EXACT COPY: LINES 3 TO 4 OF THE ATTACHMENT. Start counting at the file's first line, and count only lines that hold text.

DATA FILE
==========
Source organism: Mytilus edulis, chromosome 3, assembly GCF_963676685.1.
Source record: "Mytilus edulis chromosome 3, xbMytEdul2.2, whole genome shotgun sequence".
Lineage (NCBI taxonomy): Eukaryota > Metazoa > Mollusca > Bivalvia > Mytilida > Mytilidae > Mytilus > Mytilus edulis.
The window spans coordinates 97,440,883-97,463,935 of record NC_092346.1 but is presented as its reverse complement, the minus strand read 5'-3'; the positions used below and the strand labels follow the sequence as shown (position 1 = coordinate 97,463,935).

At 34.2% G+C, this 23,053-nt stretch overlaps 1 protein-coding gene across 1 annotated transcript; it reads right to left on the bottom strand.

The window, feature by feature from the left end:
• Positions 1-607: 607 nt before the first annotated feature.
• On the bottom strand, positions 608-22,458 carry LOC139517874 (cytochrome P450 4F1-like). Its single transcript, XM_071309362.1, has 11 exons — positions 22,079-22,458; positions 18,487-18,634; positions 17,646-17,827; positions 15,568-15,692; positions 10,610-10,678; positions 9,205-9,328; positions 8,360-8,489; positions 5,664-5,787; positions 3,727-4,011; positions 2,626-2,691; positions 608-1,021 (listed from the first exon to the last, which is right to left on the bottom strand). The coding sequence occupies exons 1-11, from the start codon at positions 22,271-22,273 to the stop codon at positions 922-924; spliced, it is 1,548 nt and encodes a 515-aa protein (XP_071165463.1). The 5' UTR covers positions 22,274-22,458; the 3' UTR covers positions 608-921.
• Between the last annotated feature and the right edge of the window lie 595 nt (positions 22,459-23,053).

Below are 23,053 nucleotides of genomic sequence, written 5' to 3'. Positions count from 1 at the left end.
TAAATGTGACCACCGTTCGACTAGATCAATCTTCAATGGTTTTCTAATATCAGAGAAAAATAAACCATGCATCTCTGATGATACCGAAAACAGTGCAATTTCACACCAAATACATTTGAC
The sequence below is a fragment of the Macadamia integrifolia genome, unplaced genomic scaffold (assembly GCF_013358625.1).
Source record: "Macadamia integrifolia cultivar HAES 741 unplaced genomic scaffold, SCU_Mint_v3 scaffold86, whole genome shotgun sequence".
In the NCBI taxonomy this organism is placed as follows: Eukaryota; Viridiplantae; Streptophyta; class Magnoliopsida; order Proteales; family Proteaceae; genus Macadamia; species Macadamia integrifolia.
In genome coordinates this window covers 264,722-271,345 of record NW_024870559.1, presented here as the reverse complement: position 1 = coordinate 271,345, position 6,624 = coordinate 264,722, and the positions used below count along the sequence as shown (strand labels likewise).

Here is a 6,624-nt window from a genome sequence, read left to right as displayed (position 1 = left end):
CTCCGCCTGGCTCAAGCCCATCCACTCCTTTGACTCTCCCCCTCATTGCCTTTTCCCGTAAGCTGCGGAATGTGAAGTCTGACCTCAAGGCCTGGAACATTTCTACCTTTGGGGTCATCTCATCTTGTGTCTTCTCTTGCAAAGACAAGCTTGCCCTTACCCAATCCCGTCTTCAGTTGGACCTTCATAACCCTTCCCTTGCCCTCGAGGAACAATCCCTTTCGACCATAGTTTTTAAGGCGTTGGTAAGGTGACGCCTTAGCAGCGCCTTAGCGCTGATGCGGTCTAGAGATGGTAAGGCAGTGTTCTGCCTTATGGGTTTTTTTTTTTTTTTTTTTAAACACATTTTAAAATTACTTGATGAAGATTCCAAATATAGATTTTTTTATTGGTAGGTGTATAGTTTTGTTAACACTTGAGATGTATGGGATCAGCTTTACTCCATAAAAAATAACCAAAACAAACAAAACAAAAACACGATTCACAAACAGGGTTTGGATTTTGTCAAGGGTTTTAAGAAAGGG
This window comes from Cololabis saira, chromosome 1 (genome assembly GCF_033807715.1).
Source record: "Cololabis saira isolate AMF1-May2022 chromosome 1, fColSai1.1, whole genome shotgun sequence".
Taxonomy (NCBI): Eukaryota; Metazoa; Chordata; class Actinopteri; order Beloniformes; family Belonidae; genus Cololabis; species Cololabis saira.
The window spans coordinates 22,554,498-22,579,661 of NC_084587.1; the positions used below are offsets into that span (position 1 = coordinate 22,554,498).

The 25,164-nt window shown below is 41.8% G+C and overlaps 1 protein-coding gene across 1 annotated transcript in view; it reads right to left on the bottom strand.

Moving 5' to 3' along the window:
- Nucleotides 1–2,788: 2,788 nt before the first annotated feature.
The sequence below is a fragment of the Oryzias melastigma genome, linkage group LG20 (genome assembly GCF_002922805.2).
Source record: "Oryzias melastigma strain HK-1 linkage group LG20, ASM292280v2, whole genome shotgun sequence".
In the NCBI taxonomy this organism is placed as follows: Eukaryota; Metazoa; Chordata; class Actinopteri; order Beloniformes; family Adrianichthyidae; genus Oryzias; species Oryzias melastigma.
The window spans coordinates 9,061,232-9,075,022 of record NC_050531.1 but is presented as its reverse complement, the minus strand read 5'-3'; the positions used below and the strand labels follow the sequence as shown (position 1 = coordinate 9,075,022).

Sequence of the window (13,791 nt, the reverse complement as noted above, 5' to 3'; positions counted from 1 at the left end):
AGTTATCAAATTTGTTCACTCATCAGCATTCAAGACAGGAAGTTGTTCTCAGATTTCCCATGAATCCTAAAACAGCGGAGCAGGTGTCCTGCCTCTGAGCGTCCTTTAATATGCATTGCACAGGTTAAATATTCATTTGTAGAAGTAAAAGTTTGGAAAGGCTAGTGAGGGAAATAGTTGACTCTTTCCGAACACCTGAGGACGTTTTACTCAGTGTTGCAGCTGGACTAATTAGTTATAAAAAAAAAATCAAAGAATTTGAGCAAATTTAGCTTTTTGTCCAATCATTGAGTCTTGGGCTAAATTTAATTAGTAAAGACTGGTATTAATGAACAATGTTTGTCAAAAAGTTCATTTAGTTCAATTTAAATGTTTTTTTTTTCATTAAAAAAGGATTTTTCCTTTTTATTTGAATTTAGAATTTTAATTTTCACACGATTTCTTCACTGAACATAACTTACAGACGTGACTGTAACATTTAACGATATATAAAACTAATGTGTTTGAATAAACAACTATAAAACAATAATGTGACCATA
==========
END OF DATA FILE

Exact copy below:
Lineage (NCBI taxonomy): Eukaryota > Metazoa > Mollusca > Bivalvia > Mytilida > Mytilidae > Mytilus > Mytilus edulis.
The window spans coordinates 97,440,883-97,463,935 of record NC_092346.1 but is presented as its reverse complement, the minus strand read 5'-3'; the positions used below and the strand labels follow the sequence as shown (position 1 = coordinate 97,463,935).